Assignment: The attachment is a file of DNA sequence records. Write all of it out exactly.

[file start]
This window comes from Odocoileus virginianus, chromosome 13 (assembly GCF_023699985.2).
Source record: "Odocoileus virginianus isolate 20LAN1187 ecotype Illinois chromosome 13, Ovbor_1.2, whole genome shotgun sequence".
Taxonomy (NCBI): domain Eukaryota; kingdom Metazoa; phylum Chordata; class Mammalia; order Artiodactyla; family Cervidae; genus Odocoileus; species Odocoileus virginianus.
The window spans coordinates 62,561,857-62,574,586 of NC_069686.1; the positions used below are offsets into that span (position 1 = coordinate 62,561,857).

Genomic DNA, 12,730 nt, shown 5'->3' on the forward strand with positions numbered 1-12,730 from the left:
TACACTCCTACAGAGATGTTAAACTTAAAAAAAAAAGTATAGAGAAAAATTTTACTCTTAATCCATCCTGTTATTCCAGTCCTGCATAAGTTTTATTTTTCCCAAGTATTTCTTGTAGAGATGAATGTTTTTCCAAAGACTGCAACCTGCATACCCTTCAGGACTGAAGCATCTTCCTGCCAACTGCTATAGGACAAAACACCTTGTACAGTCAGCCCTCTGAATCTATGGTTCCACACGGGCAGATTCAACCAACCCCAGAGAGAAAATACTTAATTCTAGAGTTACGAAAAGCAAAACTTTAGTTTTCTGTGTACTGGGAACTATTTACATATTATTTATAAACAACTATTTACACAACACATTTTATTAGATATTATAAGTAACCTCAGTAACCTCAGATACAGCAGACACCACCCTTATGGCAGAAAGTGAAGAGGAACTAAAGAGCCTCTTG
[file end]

This window comes from Odocoileus virginianus, chromosome 13 (assembly GCF_023699985.2).
Source record: "Odocoileus virginianus isolate 20LAN1187 ecotype Illinois chromosome 13, Ovbor_1.2, whole genome shotgun sequence".
Taxonomy (NCBI): domain Eukaryota; kingdom Metazoa; phylum Chordata; class Mammalia; order Artiodactyla; family Cervidae; genus Odocoileus; species Odocoileus virginianus.
The window spans coordinates 62,561,857-62,574,586 of NC_069686.1; the positions used below are offsets into that span (position 1 = coordinate 62,561,857).

Genomic DNA, 12,730 nt, shown 5'->3' on the forward strand with positions numbered 1-12,730 from the left:
TACACTCCTACAGAGATGTTAAACTTAAAAAAAAAAGTATAGAGAAAAATTTTACTCTTAATCCATCCTGTTATTCCAGTCCTGCATAAGTTTTATTTTTCCCAAGTATTTCTTGTAGAGATGAATGTTTTTCCAAAGACTGCAACCTGCATACCCTTCAGGACTGAAGCATCTTCCTGCCAACTGCTATAGGACAAAACACCTTGTACAGTCAGCCCTCTGAATCTATGGTTCCACACGGGCAGATTCAACCAACCCCAGAGAGAAAATACTTAATTCTAGAGTTACGAAAAGCAAAACTTTAGTTTTCTGTGTACTGGGAACTATTTACATATTATTTATAAACAACTATTTACACAACACATTTTATTAGATATTATAAGTAACCTCAGTAACCTCAGATACAGCAGACACCACCCTTATGGCAGAAAGTGAAGAGGAACTAAAGAGCCTCTTG